One thing that is difficult about convincing more people to teach is that when it comes to being radicalized, liberated, or what have you, a sense of urgency develops. There is one way to gain more economic and political rights for black people and that is through revolution! Teach? No! Take to the streets! Disagree? I’m leaving you behind! While protesting is effective and necessary, it only calls attention to an issue so that the long work can then be done, and there is a lot of long work. And it is hard. It can feel burdensome, especially once you realize that protesting through social media is not the only avenue for completing that work. It can be hard to know what work to do. I am realizing that this is where “do whatever you love” and “do what makes you happy” and criticism all come into play.
I’m reminded of when Ta-Nehisi Coates came to speak last fall. He kept referring to paths. He’d say that he did not do something because it was not his path or that he did do something because it was. I like the idea of staying true to one’s path. If Issa Rae had not stayed true to her path, we would not have, for example, Awkward Black Girl and Insecure. If Serena Williams had not stayed true to her path, we would not have the work that is being done for black people in tennis. If Toni Morrison had not stayed true to her path, we would not have the work that is being done for black people in literature. We would not see their joy in doing what they love. Their work for the community is implicit in their showing up in these fields.
I think that we have a narrow definition of what it looks like to work for the community, or activism as a whole, because our passion and loquaciousness, to a certain extent, has made us untouchable, or impervious to criticism. It is almost impossible to critique those of us who champion causes that we hold near and dear to our hearts. Critiques often feels as if they invalidate the importance of the work we are doing, when in reality, they are just critiques. So we recoil and argue that the person who holds the critique is anti-this and anti-that. We create an echo chamber. There is one way to do things. Maximillian Alvarez puts it perfectly when he writes in “Your Political Correctness Is Showing, Conservatives“:
The right’s war to stoke irrational paranoia at every turn over the bogeyman of “political correctness” has been a clear tactical ploy. But that doesn’t mean the actual character flaw of being “politically correct” hasn’t made some on the cultural left incredibly difficult to deal with. Not necessarily because the values they believe in aren’t worth defending, but because they may get so hung up on the “right” way of adhering to those values that they completely lose the ability to argue for them, or to adjust them to complex interpersonal scenarios, including engaging with those who think differently. (links and italics in original)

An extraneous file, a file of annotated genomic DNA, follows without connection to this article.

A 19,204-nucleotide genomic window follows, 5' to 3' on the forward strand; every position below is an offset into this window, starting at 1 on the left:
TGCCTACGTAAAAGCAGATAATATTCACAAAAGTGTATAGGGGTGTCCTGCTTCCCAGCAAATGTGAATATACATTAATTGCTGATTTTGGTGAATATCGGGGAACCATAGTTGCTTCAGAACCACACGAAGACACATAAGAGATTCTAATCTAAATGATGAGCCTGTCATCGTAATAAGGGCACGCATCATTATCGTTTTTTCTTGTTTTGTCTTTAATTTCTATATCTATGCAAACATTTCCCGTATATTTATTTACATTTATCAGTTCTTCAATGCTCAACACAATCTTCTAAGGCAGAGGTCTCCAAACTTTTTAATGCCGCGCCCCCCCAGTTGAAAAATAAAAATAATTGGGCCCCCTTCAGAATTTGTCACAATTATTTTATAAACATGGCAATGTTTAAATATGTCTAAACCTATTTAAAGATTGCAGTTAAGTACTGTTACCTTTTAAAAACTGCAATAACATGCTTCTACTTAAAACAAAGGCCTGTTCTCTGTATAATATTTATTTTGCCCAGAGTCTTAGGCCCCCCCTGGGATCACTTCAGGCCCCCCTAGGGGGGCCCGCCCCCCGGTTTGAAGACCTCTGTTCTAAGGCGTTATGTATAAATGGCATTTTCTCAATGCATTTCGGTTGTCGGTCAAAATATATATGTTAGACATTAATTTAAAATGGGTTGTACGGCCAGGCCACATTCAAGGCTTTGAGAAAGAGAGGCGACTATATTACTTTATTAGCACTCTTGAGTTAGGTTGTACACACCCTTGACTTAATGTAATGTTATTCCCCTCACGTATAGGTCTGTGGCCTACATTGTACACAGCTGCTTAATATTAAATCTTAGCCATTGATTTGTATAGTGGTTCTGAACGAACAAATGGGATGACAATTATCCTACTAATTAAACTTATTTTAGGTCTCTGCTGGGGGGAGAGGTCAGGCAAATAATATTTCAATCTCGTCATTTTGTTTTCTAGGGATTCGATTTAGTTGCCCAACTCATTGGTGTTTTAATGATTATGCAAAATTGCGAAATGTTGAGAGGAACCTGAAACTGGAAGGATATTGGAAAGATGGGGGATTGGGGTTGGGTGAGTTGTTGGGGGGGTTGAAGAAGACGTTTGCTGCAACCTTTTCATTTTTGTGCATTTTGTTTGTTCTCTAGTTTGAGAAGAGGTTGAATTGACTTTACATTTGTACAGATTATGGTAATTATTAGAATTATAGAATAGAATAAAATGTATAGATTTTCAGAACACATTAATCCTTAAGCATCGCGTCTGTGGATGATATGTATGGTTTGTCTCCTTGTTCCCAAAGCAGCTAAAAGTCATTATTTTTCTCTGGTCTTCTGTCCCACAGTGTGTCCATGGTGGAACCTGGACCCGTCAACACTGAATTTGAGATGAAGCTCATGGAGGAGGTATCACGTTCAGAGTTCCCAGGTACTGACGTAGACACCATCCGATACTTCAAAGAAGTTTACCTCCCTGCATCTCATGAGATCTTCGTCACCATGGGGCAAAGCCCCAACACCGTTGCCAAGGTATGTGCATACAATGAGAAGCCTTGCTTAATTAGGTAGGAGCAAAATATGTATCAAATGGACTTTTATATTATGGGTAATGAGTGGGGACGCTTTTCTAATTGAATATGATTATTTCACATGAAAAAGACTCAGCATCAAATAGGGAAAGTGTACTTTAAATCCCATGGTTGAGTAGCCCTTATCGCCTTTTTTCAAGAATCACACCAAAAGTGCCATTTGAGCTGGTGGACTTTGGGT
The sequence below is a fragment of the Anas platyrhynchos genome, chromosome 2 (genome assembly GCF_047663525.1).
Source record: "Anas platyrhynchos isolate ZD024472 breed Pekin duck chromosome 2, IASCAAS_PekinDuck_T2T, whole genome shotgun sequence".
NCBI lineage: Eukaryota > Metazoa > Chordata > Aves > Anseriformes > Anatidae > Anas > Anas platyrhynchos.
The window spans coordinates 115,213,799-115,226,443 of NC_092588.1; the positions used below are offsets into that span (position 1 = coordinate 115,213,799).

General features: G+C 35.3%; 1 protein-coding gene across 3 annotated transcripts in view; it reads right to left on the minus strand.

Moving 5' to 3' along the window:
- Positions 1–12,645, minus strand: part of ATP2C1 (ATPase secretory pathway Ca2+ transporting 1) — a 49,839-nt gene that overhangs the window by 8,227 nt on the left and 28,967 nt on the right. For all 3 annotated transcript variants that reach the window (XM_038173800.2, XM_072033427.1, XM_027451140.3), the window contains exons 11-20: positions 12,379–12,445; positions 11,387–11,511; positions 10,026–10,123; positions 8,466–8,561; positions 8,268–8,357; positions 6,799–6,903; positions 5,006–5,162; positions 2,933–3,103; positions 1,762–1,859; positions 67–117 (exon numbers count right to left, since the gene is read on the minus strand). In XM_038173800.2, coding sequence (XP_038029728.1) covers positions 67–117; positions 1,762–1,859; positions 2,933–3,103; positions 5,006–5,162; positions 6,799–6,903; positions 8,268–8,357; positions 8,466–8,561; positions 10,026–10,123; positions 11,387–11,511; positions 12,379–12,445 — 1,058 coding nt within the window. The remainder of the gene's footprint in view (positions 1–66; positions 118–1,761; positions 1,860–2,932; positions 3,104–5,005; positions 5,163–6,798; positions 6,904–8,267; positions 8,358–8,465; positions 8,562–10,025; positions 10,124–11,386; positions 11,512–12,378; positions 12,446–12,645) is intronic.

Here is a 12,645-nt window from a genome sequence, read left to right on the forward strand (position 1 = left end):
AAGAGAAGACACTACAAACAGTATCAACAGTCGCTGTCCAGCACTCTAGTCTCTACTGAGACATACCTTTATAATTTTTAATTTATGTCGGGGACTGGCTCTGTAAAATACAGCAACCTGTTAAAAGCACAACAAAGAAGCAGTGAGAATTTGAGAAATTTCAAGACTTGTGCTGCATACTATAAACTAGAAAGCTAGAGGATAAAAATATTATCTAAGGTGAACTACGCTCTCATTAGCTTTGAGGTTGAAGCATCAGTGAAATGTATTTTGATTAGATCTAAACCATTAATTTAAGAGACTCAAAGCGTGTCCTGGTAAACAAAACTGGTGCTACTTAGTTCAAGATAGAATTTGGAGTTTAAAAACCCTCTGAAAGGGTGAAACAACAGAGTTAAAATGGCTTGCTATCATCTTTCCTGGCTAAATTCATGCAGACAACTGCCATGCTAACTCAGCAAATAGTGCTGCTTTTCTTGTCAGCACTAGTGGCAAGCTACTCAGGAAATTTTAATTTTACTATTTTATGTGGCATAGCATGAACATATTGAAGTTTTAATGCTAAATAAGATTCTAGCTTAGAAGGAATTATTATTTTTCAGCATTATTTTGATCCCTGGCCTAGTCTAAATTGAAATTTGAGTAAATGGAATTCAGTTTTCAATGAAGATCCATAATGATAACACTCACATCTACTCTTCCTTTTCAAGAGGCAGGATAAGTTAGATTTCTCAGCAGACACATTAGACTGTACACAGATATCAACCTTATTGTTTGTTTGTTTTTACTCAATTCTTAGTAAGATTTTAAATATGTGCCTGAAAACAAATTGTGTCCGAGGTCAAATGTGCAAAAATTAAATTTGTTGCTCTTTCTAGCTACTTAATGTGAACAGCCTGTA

The fact that we have an echo chamber at Amherst dawned on me recently when I realized that I don’t have to defend a lot of ideas because they are widely accepted. I don’t have to defend many of my beliefs because any argument I disagree with, that is identity-based, can be translated as an affront on my person, and I’m constantly hearing that I don’t have to defend my humanity. I’m told to exercise self-care and that I can leave any argument on the basis of feeling frustrated or attacked.
We cannot continue to ignore this echo chamber, especially knowing that ignoring it has a negative impact on the quality of both our intellectualism and our activism. When our views are not challenged by new perspectives, we are no longer practiced in defending them. We explode in ad hominem and elitist attacks instead of defending our views crisply, or just taking a step back and adjusting them. There is no doubt that this affects our forms of activism. When we find a better way to communicate with each other, our community will benefit.
There is more than one way to teach, to lend a hand to one’s community, to do activism. What is important is that one feels a desire to lend a hand to one’s community. What’s neat is that simply “doing you” is outreach. In doing what you love, you act as a representation to other people that doing what you love is legitimate. I don’t know what is more freeing than that, especially for college educated black people who often feel an overwhelming sense of obligation.